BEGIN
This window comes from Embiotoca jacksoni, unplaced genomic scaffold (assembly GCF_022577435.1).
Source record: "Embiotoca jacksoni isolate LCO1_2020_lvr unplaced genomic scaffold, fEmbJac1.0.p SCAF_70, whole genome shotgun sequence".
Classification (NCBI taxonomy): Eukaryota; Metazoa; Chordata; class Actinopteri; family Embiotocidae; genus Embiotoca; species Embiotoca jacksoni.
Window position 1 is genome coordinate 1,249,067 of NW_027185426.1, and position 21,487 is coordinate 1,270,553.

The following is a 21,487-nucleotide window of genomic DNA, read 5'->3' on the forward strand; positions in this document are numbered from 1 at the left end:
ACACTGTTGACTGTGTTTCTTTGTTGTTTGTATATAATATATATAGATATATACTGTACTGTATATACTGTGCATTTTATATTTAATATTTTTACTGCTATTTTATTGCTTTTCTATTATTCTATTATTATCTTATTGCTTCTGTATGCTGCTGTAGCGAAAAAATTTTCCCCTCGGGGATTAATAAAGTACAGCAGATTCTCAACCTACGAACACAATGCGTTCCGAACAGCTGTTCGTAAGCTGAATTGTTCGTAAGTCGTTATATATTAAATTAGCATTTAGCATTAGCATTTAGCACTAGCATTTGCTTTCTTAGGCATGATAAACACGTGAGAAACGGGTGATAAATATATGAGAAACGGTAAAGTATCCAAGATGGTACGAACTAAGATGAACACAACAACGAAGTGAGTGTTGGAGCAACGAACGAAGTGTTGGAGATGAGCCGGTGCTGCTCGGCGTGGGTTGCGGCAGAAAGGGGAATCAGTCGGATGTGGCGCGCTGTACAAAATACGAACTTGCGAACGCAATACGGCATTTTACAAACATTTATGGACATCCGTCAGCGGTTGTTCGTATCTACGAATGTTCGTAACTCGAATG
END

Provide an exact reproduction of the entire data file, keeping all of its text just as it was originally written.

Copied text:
This window comes from Embiotoca jacksoni, unplaced genomic scaffold (assembly GCF_022577435.1).
Source record: "Embiotoca jacksoni isolate LCO1_2020_lvr unplaced genomic scaffold, fEmbJac1.0.p SCAF_70, whole genome shotgun sequence".
Classification (NCBI taxonomy): Eukaryota; Metazoa; Chordata; class Actinopteri; family Embiotocidae; genus Embiotoca; species Embiotoca jacksoni.
Window position 1 is genome coordinate 1,249,067 of NW_027185426.1, and position 21,487 is coordinate 1,270,553.

The following is a 21,487-nucleotide window of genomic DNA, read 5'->3' on the forward strand; positions in this document are numbered from 1 at the left end:
ACACTGTTGACTGTGTTTCTTTGTTGTTTGTATATAATATATATAGATATATACTGTACTGTATATACTGTGCATTTTATATTTAATATTTTTACTGCTATTTTATTGCTTTTCTATTATTCTATTATTATCTTATTGCTTCTGTATGCTGCTGTAGCGAAAAAATTTTCCCCTCGGGGATTAATAAAGTACAGCAGATTCTCAACCTACGAACACAATGCGTTCCGAACAGCTGTTCGTAAGCTGAATTGTTCGTAAGTCGTTATATATTAAATTAGCATTTAGCATTAGCATTTAGCACTAGCATTTGCTTTCTTAGGCATGATAAACACGTGAGAAACGGGTGATAAATATATGAGAAACGGTAAAGTATCCAAGATGGTACGAACTAAGATGAACACAACAACGAAGTGAGTGTTGGAGCAACGAACGAAGTGTTGGAGATGAGCCGGTGCTGCTCGGCGTGGGTTGCGGCAGAAAGGGGAATCAGTCGGATGTGGCGCGCTGTACAAAATACGAACTTGCGAACGCAATACGGCATTTTACAAACATTTATGGACATCCGTCAGCGGTTGTTCGTATCTACGAATGTTCGTAACTCGAATG